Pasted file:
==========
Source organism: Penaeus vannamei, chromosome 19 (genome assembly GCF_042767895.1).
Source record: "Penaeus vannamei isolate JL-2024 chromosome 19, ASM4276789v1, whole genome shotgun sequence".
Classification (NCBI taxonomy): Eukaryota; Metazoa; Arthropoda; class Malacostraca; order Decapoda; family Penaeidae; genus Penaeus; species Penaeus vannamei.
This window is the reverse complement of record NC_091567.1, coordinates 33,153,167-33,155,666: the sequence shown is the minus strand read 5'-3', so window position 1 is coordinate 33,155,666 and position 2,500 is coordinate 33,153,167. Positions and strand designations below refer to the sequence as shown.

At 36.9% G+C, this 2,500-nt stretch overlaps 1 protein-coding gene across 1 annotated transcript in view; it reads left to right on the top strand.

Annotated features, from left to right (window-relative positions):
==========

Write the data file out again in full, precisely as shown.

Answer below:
Source organism: Penaeus vannamei, chromosome 19 (genome assembly GCF_042767895.1).
Source record: "Penaeus vannamei isolate JL-2024 chromosome 19, ASM4276789v1, whole genome shotgun sequence".
Classification (NCBI taxonomy): Eukaryota; Metazoa; Arthropoda; class Malacostraca; order Decapoda; family Penaeidae; genus Penaeus; species Penaeus vannamei.
This window is the reverse complement of record NC_091567.1, coordinates 33,153,167-33,155,666: the sequence shown is the minus strand read 5'-3', so window position 1 is coordinate 33,155,666 and position 2,500 is coordinate 33,153,167. Positions and strand designations below refer to the sequence as shown.

At 36.9% G+C, this 2,500-nt stretch overlaps 1 protein-coding gene across 1 annotated transcript in view; it reads left to right on the top strand.

Annotated features, from left to right (window-relative positions):